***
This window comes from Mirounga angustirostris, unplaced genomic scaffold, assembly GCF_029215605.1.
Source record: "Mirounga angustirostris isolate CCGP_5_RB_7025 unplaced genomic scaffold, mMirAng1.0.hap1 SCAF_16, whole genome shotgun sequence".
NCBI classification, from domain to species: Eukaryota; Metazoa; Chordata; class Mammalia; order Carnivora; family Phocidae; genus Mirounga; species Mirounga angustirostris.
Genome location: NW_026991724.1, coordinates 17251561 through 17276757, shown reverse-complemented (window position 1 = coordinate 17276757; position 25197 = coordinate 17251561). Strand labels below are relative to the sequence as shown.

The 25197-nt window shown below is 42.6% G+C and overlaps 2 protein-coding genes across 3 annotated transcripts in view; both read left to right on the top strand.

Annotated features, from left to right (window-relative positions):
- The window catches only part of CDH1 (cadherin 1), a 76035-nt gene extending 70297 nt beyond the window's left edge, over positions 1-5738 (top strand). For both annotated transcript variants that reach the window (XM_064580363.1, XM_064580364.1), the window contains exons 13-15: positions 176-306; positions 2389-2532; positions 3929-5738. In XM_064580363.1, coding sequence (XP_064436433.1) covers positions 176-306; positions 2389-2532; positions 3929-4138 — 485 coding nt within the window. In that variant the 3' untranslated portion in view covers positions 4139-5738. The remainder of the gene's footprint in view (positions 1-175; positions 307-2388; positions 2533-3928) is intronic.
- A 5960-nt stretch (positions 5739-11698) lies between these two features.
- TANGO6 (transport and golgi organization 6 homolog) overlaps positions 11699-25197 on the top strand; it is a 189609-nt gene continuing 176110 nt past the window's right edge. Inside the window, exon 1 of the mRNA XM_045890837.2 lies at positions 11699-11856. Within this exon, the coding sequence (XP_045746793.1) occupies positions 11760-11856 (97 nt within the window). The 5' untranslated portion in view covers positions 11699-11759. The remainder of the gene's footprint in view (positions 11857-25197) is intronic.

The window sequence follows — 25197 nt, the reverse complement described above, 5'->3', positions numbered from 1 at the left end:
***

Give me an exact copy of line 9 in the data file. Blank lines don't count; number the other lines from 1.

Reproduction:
- TANGO6 (transport and golgi organization 6 homolog) overlaps positions 11699-25197 on the top strand; it is a 189609-nt gene continuing 176110 nt past the window's right edge. Inside the window, exon 1 of the mRNA XM_045890837.2 lies at positions 11699-11856. Within this exon, the coding sequence (XP_045746793.1) occupies positions 11760-11856 (97 nt within the window). The 5' untranslated portion in view covers positions 11699-11759. The remainder of the gene's footprint in view (positions 11857-25197) is intronic.